Face of Defense
Face of Defense: Navy
‘Shooters’ Launch Carrier Jets
By Navy Petty Officer 3rd Class
Chris Cavagnaro, USS George Washington.
Pacific Ocean – (DoD
News) – September 22, 2014 – Navy Lt. Kacee Jossis, a “shooter” aboard the
Nimitz-class aircraft carrier USS George Washington, verifies all the pre-flight
checks have been completed and everyone on the flight deck is in position to
commence flight operations.
Demonstrating the position to launch an
Jossis then looks up at an F/A-18F Super Hornet jet assigned
to the “Diamondbacks” of Strike Fighter Squadron 102 and gives the signal to
These seemingly routine operations require the teamwork of
many highly trained personnel, including a small group of 11 yellow-shirted
catapult officers known as “shooters” who are responsible for the safe and
efficient launch of the ship’s aircraft.
“The catapult officer is responsible to ensure the catapult
is prepared and ready to launch aircraft, the aircraft is properly configured to
launch, all personnel are in their proper position and any observers are behind
the foul lines,” said Lt. Cmdr. Robert Neff, a shooter aboard George Washington.
“We inspect the entire catapult system, the jet-blast
deflector, and input our calculations for wind to determine how much steam is
needed to launch aircraft,” Neff said.
In order to become a shooter, a catapult officer must hold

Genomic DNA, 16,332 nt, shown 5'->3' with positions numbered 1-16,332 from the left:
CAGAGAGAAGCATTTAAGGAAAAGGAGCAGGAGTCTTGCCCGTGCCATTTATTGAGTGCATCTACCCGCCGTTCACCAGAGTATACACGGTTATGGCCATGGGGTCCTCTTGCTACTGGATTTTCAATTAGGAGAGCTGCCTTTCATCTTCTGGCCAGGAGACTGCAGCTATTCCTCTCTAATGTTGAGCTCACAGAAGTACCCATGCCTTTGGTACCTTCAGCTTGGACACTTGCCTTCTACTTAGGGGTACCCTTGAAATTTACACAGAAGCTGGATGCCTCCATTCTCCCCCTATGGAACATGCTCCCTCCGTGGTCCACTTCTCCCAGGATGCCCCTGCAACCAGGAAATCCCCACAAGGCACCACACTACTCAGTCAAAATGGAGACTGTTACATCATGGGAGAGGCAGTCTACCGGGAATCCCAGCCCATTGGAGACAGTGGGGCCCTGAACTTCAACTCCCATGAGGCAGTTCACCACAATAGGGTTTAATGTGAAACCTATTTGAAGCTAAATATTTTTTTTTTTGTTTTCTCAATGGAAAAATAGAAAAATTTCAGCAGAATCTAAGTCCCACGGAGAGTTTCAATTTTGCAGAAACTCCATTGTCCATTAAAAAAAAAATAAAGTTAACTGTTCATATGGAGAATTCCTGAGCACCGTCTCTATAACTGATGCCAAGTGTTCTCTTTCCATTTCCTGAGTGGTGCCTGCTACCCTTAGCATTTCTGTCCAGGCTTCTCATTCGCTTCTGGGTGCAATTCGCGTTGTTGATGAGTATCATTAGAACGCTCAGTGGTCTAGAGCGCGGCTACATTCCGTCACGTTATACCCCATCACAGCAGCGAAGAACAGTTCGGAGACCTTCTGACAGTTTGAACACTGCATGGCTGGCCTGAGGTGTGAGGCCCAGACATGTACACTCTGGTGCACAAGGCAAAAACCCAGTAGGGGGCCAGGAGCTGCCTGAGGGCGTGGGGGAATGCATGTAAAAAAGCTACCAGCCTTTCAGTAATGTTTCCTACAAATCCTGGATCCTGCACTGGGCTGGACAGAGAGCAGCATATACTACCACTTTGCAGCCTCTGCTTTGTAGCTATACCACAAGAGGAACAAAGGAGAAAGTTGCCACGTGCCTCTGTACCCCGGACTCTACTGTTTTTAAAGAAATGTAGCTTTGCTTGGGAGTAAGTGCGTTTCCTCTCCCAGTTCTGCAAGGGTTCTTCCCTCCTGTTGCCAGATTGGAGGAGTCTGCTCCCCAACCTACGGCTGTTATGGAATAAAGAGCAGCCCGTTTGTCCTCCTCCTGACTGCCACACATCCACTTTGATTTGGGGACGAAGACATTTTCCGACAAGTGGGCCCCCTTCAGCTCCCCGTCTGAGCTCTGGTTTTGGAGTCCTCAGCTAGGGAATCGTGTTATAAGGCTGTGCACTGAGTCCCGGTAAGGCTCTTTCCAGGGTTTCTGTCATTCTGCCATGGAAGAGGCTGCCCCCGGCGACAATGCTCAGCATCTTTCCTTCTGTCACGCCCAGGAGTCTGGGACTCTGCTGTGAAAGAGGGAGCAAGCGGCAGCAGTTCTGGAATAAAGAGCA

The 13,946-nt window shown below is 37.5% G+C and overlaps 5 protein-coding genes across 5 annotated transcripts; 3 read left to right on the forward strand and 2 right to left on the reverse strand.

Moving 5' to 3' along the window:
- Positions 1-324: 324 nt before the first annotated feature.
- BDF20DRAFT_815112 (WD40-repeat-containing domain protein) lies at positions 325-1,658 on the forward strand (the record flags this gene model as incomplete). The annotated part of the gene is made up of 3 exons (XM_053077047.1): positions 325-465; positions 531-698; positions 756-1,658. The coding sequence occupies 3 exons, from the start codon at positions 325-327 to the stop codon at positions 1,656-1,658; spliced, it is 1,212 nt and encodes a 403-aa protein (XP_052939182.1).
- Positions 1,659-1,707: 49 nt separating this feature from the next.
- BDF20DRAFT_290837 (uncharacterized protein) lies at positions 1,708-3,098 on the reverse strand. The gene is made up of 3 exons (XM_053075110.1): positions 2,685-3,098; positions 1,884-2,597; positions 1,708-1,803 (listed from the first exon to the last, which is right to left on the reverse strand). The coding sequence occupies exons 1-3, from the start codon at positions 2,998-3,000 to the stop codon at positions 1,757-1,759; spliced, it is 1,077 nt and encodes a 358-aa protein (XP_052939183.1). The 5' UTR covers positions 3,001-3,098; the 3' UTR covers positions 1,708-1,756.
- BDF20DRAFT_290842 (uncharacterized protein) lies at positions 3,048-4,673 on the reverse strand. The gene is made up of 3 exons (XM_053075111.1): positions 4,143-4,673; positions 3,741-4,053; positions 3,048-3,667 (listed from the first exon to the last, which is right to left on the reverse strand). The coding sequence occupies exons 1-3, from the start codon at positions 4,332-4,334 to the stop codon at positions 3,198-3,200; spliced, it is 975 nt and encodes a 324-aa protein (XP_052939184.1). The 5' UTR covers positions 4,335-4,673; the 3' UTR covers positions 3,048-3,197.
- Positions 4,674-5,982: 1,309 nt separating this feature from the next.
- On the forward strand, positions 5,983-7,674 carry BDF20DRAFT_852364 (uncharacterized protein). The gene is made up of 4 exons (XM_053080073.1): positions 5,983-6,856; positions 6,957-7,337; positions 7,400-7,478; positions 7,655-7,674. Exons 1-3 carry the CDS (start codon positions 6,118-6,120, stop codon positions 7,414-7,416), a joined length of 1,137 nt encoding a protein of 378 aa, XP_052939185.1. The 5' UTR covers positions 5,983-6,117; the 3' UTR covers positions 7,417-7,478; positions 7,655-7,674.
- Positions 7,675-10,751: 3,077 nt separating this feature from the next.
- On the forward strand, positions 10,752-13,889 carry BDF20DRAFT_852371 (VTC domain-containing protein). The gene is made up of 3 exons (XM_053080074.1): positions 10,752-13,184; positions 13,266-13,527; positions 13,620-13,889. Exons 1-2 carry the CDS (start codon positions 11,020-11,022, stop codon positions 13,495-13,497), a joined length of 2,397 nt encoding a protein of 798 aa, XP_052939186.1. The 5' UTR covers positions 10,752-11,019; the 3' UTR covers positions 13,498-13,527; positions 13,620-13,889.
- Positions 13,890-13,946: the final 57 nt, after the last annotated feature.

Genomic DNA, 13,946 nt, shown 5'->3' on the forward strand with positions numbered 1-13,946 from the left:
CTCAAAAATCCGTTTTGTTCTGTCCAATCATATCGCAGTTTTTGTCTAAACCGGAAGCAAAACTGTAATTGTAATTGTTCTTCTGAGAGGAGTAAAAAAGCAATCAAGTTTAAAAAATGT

numerous qualifications and have successfully completed rigorous on-the-job
The qualifications can take anywhere from three to six months
to achieve, but upon completion, being a shooter is one of the best jobs a
sailor can have on an aircraft carrier, said Lt. Cmdr. Kevin Kreutz, George
Washington’s lead catapult officer,.
“For us, it’s all about being around flight operations and
continuing to do so,” Kreutz said. “All of us come from different backgrounds as
naval aviators and being a shooter is a completely different job than we’re used
to, so it’s nice to see a different side of the aviation world and control
Part of air department
In addition to these duties, shooters command the five
divisions that make up George Washington’s air department.
“Air department is the biggest department on the ship, with
nearly 750 sailors,” Neff said. “When we’re not out there on the flight deck
shooting aircraft, we’re running our divisions and leading our sailors.”
To mark the end of her tour on the George Washington, Jossis
upheld a catapult officer tradition by tying her flight deck boots around a
catapult and launching them into the ocean.
“For my last shot on the flight deck, I was able to shoot my
boots to signify my completed tour as a shooter,” Jossis said. “It was a nice
way to send me off and onto my next command.”
Reflects on catapult officer duty
Jossis reflected upon the two years she spent as a shooter
aboard the ship.
“It’s been a good experience,” Jossis said. “If you’re going
to come to a carrier as a pilot and not fly, shooting is the best job you can
have. I really enjoyed working with everyone in air department. It’s bittersweet
to leave, but I’m ready to fly again.”
George Washington is currently participating in Valiant
Shield, which is a joint exercise integrating U.S. Navy, Air Force, Army and
Marine Corps assets, offering real-world joint operational experience to develop
capabilities that provide a full range of options to defend U.S. interests and
those of its allies and partners.
USS George Washington